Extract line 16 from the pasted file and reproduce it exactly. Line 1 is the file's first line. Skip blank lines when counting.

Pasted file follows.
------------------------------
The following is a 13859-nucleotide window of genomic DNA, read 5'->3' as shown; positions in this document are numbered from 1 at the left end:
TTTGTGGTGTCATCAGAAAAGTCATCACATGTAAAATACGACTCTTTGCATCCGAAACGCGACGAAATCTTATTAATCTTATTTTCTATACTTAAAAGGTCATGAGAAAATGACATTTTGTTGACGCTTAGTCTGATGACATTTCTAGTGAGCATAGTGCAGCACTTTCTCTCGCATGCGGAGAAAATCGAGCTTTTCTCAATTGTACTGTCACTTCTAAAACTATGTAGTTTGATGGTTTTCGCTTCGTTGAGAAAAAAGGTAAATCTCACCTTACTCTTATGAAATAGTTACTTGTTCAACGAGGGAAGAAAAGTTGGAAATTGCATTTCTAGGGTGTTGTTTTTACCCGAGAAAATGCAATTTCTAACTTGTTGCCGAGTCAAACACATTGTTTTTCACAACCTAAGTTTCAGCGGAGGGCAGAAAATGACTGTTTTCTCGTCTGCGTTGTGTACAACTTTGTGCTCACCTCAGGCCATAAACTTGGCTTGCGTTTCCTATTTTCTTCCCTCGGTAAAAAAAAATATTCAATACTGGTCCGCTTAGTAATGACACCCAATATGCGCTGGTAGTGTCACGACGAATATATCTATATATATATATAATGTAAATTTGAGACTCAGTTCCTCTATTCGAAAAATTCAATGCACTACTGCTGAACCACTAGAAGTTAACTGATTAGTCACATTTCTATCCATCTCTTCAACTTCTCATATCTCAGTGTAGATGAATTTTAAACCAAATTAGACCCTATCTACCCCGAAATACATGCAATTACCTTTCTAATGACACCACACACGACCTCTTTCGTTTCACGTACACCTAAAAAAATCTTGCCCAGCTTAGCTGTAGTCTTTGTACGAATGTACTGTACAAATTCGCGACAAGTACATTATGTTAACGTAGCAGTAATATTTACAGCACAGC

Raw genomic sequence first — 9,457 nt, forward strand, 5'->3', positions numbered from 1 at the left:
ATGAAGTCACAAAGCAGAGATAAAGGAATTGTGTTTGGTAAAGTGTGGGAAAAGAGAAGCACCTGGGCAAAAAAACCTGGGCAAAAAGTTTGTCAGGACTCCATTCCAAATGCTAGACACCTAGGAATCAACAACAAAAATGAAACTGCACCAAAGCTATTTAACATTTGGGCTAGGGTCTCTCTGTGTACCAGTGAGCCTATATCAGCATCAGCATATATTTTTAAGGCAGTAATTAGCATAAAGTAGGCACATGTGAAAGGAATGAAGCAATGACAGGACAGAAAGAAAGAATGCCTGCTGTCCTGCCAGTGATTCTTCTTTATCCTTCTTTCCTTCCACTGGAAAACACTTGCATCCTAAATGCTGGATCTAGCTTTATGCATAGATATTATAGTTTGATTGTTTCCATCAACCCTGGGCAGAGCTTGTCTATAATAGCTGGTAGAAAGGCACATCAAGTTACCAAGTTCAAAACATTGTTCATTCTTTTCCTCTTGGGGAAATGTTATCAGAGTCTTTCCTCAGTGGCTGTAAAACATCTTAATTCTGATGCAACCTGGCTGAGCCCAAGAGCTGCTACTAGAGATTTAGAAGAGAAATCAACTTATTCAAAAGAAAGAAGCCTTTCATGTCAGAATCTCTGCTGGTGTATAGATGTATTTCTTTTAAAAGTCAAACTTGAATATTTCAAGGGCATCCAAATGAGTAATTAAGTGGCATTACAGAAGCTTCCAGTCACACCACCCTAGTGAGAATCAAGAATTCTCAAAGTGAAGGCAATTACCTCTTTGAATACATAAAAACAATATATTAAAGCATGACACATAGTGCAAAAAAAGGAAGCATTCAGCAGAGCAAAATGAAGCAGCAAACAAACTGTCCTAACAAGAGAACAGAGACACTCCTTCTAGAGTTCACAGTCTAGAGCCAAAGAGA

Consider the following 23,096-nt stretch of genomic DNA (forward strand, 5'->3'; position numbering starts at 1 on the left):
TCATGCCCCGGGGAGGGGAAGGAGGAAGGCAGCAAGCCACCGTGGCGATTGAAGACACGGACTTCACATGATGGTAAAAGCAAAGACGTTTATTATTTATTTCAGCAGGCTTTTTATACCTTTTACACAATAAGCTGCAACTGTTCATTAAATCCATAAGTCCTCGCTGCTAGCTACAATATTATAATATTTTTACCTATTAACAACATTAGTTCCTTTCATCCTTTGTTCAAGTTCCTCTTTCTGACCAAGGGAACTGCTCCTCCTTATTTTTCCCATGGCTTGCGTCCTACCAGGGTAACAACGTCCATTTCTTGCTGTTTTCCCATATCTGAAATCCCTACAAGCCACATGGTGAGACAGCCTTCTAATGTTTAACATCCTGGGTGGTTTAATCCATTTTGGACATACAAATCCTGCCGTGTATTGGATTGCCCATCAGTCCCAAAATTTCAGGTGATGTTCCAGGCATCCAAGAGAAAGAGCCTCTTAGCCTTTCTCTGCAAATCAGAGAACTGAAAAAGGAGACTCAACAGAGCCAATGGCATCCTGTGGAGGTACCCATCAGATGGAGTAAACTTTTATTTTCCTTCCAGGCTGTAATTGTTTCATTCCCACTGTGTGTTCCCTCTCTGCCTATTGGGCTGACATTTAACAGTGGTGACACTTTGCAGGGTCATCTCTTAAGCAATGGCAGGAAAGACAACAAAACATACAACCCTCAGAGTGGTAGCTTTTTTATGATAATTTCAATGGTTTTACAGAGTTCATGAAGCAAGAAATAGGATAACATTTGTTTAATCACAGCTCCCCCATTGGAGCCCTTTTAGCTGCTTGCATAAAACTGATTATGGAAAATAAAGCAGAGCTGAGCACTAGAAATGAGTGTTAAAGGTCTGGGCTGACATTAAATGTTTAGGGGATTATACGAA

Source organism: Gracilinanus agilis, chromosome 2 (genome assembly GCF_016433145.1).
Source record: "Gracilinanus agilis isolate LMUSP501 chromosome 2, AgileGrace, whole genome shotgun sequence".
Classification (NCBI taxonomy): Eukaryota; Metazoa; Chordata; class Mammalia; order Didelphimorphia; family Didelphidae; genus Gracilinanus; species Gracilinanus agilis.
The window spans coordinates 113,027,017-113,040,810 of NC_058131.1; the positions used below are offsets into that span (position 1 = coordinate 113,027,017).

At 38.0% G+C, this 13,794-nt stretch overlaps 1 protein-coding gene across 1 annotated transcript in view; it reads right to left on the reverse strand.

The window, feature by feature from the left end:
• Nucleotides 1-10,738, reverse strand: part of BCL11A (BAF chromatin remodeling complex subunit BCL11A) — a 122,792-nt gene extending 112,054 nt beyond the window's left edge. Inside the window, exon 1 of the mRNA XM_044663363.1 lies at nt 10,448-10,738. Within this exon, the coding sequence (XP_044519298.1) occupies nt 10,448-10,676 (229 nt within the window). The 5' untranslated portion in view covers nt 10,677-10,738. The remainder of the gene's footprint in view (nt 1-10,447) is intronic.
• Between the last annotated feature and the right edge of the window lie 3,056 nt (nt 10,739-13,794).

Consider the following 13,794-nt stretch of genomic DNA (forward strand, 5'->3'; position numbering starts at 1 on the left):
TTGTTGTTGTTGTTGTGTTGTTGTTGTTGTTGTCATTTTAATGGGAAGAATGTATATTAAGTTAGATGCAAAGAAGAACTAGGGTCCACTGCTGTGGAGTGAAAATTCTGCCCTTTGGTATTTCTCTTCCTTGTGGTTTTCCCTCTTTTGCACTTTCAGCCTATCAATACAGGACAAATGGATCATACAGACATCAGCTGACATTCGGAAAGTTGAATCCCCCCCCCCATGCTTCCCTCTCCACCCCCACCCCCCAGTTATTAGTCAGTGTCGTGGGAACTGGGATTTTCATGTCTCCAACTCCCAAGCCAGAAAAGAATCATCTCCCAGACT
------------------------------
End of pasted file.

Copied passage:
TTGTTGTTGTTGTTGTGTTGTTGTTGTTGTTGTCATTTTAATGGGAAGAATGTATATTAAGTTAGATGCAAAGAAGAACTAGGGTCCACTGCTGTGGAGTGAAAATTCTGCCCTTTGGTATTTCTCTTCCTTGTGGTTTTCCCTCTTTTGCACTTTCAGCCTATCAATACAGGACAAATGGATCATACAGACATCAGCTGACATTCGGAAAGTTGAATCCCCCCCCCCATGCTTCCCTCTCCACCCCCACCCCCCAGTTATTAGTCAGTGTCGTGGGAACTGGGATTTTCATGTCTCCAACTCCCAAGCCAGAAAAGAATCATCTCCCAGACT